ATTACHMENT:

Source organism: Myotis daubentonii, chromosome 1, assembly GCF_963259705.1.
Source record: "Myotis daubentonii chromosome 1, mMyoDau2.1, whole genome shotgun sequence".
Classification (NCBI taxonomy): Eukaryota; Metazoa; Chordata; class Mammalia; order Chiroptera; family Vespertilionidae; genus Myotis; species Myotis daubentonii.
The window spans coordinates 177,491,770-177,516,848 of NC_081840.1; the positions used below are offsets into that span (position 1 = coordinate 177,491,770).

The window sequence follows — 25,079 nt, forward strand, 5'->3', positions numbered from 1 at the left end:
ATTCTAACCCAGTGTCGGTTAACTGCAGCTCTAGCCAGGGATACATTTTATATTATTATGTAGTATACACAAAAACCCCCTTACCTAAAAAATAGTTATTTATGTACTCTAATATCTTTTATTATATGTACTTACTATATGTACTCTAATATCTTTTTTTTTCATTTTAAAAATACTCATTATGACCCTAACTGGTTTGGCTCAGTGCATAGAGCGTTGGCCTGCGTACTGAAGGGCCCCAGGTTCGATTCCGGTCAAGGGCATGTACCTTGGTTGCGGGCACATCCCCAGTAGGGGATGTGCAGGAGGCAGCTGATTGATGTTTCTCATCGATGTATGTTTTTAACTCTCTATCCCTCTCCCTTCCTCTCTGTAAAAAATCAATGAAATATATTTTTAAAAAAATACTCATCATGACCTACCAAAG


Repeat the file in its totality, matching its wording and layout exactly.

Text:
Source organism: Myotis daubentonii, chromosome 1, assembly GCF_963259705.1.
Source record: "Myotis daubentonii chromosome 1, mMyoDau2.1, whole genome shotgun sequence".
Classification (NCBI taxonomy): Eukaryota; Metazoa; Chordata; class Mammalia; order Chiroptera; family Vespertilionidae; genus Myotis; species Myotis daubentonii.
The window spans coordinates 177,491,770-177,516,848 of NC_081840.1; the positions used below are offsets into that span (position 1 = coordinate 177,491,770).

The window sequence follows — 25,079 nt, forward strand, 5'->3', positions numbered from 1 at the left end:
ATTCTAACCCAGTGTCGGTTAACTGCAGCTCTAGCCAGGGATACATTTTATATTATTATGTAGTATACACAAAAACCCCCTTACCTAAAAAATAGTTATTTATGTACTCTAATATCTTTTATTATATGTACTTACTATATGTACTCTAATATCTTTTTTTTTCATTTTAAAAATACTCATTATGACCCTAACTGGTTTGGCTCAGTGCATAGAGCGTTGGCCTGCGTACTGAAGGGCCCCAGGTTCGATTCCGGTCAAGGGCATGTACCTTGGTTGCGGGCACATCCCCAGTAGGGGATGTGCAGGAGGCAGCTGATTGATGTTTCTCATCGATGTATGTTTTTAACTCTCTATCCCTCTCCCTTCCTCTCTGTAAAAAATCAATGAAATATATTTTTAAAAAAATACTCATCATGACCTACCAAAG